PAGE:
It’s been 42 years since passenger rail service ran through southern Montana and a group meeting here in Billings this week is fighting for its return. Some are skeptical the plan will work, but the group is garnering support.
It’s been a while since you could catch a train to another city from Billings.
“Many folks forget that there was, until 1979, passenger rail service through Billings, Montana, and through southern Montana,” said Dave Strohmaier of Missoula, the Big Sky Passenger Rail Authority chairman.
A “second rail revolution” may be picking up steam. The Big Sky Passenger Rail Authority has spent the past two years fighting to have Montana included in a federal study to restore Amtrak service to discontinued routes, and they succeeded.
The language was signed into law and the study will take 14 months to complete. Advocates hope it’s just the beginning.
“Also looking for opportunities by way of the bipartisan infrastructure law to expand passenger rail service through this region,” Strohmaier said.
The North Coast Hiawatha Line once ran through southern Montana to the West Coast. Like many routes, it was discontinued.
“In 1890, trains were the fastest way to move people across Montana. Now they’re the slowest,” said Yellowstone County Commissioner John Ostlund.
Ostlund has long been a vocal opponent of resurrecting passenger rail, concerned about the capital needed to make it happen.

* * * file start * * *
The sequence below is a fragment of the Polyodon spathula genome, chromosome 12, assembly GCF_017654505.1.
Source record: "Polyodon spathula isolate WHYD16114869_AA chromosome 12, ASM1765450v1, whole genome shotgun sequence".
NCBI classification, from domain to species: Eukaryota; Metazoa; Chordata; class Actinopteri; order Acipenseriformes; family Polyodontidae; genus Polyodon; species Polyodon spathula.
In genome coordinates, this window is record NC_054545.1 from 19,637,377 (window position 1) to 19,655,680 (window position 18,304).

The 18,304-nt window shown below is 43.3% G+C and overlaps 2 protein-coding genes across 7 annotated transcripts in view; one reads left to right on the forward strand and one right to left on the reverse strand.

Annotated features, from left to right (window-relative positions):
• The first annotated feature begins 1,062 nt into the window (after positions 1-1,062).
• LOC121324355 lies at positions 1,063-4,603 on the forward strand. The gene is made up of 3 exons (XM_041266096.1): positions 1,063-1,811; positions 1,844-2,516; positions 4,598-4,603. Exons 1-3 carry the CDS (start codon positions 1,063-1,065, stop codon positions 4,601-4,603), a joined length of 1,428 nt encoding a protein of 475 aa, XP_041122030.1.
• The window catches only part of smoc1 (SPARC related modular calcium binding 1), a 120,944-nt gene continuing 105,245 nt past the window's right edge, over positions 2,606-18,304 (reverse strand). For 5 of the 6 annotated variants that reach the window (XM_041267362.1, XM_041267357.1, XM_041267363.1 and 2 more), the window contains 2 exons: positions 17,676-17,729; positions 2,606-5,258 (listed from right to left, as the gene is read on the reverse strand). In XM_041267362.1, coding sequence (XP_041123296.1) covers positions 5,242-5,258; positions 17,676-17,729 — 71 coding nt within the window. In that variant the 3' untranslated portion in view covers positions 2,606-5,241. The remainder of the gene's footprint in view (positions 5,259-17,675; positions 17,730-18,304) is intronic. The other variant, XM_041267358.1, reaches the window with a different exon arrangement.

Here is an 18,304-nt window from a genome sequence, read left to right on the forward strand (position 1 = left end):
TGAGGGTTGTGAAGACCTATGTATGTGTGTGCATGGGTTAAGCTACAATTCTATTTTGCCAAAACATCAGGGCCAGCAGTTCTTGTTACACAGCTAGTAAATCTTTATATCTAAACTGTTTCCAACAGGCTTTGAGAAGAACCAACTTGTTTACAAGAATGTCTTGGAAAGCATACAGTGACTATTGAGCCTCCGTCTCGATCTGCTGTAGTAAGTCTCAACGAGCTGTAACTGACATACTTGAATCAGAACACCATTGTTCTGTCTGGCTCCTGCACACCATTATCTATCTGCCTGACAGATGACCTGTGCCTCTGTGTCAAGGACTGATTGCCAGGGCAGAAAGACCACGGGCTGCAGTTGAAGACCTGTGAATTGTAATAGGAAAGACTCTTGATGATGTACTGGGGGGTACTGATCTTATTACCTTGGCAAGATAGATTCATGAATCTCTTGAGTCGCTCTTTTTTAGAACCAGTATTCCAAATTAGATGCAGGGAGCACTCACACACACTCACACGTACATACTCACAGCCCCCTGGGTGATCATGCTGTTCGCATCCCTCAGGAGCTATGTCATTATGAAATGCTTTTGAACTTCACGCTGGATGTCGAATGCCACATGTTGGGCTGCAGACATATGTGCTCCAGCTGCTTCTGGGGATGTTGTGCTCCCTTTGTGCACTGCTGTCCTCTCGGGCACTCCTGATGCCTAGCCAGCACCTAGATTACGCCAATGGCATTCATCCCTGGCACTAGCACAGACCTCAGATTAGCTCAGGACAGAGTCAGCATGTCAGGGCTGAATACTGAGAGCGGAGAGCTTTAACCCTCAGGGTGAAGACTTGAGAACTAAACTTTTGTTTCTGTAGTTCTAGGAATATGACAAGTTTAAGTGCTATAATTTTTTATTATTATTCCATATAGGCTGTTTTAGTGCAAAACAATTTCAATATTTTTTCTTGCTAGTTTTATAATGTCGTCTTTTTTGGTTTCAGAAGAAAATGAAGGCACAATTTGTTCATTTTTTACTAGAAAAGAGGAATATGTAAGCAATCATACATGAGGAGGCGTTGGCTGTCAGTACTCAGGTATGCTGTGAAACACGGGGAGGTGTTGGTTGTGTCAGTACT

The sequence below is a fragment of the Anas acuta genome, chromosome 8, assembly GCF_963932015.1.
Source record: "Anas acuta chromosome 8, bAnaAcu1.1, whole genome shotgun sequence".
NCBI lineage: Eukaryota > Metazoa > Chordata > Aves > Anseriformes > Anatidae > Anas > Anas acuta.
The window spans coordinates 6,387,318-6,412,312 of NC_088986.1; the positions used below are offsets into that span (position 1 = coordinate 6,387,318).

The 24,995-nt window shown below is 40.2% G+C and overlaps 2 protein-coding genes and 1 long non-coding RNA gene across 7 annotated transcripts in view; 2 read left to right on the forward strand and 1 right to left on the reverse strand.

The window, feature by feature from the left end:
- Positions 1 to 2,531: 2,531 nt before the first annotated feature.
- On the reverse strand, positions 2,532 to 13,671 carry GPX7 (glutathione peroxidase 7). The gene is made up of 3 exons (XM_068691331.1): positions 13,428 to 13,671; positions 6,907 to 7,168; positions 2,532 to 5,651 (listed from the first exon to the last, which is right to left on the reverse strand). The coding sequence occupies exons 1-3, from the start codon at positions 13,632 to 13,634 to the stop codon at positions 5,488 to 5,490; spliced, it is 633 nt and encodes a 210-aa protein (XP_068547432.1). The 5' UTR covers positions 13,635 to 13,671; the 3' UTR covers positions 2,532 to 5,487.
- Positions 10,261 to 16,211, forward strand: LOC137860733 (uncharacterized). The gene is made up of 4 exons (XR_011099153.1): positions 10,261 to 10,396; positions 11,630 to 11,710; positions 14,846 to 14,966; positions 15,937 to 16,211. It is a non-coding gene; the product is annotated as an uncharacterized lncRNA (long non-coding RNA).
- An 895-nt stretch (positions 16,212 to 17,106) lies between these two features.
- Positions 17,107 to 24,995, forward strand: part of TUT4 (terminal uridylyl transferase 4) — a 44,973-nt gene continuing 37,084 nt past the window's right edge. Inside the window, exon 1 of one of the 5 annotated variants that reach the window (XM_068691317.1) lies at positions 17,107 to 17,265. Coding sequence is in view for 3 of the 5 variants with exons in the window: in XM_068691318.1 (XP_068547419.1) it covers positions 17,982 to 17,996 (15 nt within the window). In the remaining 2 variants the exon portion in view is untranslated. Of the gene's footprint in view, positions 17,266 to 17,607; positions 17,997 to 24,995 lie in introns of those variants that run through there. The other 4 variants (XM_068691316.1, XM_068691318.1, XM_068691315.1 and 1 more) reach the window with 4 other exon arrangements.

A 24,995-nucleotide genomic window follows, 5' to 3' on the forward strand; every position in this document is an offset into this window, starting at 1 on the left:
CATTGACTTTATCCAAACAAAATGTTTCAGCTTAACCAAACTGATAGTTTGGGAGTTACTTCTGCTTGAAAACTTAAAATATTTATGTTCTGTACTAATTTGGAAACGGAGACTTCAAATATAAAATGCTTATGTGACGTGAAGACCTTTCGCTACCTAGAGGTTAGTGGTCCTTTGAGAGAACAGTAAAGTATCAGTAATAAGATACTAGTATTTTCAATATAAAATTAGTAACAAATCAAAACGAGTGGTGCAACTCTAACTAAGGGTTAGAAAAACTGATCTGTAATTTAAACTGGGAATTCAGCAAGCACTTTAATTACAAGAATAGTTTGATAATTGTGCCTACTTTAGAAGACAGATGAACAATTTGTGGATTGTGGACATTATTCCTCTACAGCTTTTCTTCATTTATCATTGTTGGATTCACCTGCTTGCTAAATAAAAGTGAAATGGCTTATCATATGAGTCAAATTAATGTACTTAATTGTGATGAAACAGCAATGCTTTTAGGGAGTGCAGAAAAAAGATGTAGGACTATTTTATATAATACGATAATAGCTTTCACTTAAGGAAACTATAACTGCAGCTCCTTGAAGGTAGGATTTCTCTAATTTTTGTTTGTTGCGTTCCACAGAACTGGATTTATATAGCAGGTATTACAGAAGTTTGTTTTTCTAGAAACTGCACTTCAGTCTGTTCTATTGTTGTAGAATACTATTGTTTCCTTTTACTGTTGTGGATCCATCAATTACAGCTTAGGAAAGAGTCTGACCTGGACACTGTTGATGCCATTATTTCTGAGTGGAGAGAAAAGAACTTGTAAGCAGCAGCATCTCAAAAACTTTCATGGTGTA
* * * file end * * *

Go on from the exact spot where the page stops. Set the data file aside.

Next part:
“The study I read that was done by Amtrak 12 years ago said it would cost about a billion dollars to upgrade the tracks from freight rail to passenger rail. With inflation, I’m going to guess it’s two or three times that now,” Ostlund said.
Plans, however, have not been derailed. Billings this week is playing host to government and business representatives who want to resurrect passenger service for more reasons than one.
“Some small communities in Eastern Montana, people who live there have to drive 175, 200 miles in Billings to catch a flight or see a doctor,” said Strohmaier.
Strohmaier spoke on the environmental aspects of having a passenger rail service.
“Whether it’s freight rail or passenger rail, way more efficient and environmentally conscious than moving goods and people by our highways,” Strohmaier said.
In Montana, 18 counties have signed on in support of the plan, including three tribes, Amtrak, BNSF Railway, and the Montana Department of Transportation. Yellowstone County is one of the big exceptions.
Big Sky Passenger Rail Authority is optimistic.
“I would argue that I have never in my years of elected service seen as much enthusiasm and support across the spectrum as this intuitive related to passenger rail,” said Strohmaier.
At this point, only time will tell.